Bioengineering of a Nisin A-producing Lactococcus lactis to create isogenic strains producing the natural variants Nisin F, Q and Z
Article first published online: 8 SEP 2010
© 2010 The Authors. Journal compilation © 2010 Society for Applied Microbiology and Blackwell Publishing Ltd
Special Issue: Lactic Acid Bacteria. Editors: Michiel Kleerebezem and Willem M. de Vos.
Volume 4, Issue 3, pages 375–382, May 2011
Total views since publication: 183
How to Cite
Piper, C., Hill, C., Cotter, P. D. and Ross, R. P. (2011), Bioengineering of a Nisin A-producing Lactococcus lactis to create isogenic strains producing the natural variants Nisin F, Q and Z. Microbial Biotechnology, 4: 375–382. doi: 10.1111/j.1751-7915.2010.00207.x
- Issue published online: 25 APR 2011
- Article first published online: 8 SEP 2010
- Received 4 January, 2010; accepted 23 July, 2010.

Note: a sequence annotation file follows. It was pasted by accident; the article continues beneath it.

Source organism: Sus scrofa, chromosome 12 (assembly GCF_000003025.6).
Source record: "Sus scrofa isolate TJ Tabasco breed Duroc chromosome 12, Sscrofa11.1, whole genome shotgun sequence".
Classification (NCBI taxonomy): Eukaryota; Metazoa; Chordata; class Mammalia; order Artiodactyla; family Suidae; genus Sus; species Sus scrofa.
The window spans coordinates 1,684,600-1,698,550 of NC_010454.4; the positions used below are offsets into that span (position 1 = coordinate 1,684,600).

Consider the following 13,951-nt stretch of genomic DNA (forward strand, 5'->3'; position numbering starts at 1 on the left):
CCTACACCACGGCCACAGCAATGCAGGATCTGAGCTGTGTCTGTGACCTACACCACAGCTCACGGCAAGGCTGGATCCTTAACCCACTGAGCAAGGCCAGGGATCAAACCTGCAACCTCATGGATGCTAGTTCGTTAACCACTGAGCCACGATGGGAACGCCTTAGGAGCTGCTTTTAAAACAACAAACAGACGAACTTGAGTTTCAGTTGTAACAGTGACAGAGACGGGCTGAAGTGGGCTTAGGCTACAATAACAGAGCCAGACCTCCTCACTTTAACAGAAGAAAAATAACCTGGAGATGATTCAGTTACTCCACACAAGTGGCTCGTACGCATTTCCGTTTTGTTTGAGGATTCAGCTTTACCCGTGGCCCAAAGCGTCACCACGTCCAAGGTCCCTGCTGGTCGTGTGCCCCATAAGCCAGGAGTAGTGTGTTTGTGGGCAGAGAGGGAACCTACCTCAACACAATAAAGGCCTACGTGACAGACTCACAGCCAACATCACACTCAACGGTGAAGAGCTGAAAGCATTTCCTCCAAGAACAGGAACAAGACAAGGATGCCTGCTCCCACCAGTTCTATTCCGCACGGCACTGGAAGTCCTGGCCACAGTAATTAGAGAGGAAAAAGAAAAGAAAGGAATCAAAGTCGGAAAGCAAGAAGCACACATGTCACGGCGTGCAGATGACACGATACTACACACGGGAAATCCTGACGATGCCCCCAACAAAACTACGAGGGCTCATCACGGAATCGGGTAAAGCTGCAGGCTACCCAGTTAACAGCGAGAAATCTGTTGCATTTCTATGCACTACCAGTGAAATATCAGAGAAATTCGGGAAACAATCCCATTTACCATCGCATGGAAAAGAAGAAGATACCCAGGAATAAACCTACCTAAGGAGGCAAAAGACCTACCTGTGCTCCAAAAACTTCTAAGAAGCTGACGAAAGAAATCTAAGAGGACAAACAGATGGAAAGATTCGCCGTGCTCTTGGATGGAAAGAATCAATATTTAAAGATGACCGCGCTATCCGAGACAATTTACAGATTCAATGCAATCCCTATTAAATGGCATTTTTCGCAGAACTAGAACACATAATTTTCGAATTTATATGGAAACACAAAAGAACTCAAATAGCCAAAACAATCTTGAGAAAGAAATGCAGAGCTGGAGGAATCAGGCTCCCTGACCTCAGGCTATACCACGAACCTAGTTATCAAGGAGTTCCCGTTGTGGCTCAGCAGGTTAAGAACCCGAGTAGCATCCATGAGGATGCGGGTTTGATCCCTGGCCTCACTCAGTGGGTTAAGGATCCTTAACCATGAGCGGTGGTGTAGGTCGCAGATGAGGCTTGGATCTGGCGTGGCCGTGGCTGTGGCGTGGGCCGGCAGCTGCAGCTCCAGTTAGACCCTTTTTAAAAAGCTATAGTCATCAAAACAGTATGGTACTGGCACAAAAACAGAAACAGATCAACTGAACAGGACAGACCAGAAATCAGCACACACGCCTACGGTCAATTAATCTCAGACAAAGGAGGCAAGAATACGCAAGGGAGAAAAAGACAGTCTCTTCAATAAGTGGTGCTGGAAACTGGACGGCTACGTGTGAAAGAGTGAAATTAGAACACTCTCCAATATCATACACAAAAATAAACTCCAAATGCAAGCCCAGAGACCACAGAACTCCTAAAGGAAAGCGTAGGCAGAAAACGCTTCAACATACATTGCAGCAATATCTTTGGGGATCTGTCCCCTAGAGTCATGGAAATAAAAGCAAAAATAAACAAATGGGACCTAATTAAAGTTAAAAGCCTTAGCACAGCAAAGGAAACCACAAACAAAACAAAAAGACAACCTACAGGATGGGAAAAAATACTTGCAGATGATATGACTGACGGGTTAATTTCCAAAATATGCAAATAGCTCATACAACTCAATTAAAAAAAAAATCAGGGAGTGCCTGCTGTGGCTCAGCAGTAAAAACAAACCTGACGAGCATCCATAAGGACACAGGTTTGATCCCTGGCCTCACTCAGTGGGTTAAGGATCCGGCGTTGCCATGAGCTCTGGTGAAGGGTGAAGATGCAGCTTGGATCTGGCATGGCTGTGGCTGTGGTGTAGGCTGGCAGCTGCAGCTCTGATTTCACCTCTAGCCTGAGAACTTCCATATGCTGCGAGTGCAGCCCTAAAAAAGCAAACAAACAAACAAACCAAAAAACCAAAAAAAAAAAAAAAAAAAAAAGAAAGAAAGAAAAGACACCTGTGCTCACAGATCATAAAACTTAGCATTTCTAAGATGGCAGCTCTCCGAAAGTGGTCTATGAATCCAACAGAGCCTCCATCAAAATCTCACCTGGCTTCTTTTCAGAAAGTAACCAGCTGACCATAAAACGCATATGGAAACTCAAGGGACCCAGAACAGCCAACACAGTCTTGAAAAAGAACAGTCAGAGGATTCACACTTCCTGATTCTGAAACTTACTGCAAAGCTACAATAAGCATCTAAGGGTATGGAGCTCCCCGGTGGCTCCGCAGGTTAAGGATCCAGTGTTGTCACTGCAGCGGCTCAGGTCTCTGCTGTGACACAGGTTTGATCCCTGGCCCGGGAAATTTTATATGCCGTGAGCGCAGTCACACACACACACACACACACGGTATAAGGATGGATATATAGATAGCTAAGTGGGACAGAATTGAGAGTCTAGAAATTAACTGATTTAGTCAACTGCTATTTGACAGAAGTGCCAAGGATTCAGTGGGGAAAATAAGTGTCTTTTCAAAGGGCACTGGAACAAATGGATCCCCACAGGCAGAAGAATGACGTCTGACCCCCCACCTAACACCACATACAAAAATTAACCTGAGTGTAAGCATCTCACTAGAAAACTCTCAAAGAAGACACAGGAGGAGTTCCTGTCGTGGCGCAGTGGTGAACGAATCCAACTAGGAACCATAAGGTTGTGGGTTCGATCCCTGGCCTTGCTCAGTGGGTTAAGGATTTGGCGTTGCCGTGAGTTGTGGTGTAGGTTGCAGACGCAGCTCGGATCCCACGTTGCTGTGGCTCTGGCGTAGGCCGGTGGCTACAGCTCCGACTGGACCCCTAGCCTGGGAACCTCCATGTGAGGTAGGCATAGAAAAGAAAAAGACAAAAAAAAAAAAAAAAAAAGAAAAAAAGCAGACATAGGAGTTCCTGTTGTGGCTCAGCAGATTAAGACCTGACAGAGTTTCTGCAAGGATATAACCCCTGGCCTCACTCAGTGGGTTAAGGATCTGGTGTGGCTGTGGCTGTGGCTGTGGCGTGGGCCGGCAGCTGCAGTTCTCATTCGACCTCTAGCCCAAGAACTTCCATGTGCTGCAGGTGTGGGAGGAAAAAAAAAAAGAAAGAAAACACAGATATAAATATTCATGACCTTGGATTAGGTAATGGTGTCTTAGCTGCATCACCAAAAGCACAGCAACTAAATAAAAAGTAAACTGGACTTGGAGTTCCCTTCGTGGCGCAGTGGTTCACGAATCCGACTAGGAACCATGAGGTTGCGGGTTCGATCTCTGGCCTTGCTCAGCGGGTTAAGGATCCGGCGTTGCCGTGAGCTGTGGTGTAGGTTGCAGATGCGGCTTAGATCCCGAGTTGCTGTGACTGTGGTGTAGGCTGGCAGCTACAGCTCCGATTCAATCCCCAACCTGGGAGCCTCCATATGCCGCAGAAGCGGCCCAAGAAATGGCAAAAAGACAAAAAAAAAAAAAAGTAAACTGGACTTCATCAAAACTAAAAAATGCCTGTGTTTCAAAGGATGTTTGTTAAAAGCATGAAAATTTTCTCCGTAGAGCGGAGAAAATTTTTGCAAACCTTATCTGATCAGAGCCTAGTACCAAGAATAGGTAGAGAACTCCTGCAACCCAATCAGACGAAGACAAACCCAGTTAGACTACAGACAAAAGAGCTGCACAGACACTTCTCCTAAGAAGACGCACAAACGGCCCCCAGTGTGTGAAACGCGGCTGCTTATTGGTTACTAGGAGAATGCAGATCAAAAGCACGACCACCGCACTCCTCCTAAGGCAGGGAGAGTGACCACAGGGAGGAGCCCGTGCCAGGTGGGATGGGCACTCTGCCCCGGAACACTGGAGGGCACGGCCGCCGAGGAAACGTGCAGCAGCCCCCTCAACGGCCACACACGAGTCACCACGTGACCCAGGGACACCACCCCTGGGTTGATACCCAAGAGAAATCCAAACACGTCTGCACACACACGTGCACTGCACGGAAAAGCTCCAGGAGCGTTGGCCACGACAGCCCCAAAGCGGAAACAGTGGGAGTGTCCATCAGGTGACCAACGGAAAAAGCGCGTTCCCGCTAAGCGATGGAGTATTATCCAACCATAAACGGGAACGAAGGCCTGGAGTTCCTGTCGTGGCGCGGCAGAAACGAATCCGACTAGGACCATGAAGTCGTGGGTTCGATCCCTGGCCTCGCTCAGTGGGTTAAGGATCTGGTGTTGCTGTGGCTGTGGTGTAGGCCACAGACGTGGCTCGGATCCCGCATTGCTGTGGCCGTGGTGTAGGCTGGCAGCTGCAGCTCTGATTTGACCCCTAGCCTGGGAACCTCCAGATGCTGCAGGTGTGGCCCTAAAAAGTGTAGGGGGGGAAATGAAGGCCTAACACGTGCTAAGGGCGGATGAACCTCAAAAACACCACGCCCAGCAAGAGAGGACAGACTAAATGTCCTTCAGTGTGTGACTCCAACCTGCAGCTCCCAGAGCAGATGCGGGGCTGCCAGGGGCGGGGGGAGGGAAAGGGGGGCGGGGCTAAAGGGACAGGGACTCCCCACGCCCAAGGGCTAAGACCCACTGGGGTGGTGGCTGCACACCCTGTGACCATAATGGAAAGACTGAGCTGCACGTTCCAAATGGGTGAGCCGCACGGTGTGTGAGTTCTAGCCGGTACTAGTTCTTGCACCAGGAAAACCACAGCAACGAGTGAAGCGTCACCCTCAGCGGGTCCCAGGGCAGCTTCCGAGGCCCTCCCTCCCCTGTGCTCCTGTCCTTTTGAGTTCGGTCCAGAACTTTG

Nisin is the prototypical example of the lantibiotic family of antimicrobial peptides and has been employed as a food preservative for over half a century. It has also attracted attention due to its potency against a number of multidrug-resistant clinical pathogens. Nisin A is the originally isolated form of Nisin and a further five natural variants have been described which differ by up to 10 amino acids (of 34 in total in Nisin A). Nisins A, Z, F and Q are produced by Lactococcus lactis, while Nisins U and U2 are produced by Streptococcus sp. In this study we bioengineered the nisA gene of a Nisin A producer to generate genes encoding Nisins Z, F, Q, U and U2. We determined that while active Nisin Z, F and Q can be produced against this genetic background, active forms of Nisin U and U2 are not generated. Minimum inhibitory concentration studies with Nisin A, Z, F and Q variants against a series of different clinically significant pathogens establish differences in specific activities against selected targets. Nisin F was most impressive, being the most active, or one of the most active, against the MRSA strain ST 525, EC 676, EC 725, VISA 22900, VISA 22781, hVISA 35197, Staphylococcus aureus 8325-4 and L. lactis HP. Nisin Z was most active against ST 299, hVISA 32683 and, together with Nisin F, HP but had contrastingly poor activity against ST 525, EC 676 and 8325-4. Nisin F, Q and A exhibited similar potency against VISA 22900. This was the only target against which Nisin Q and Nisin A were among the most active variants.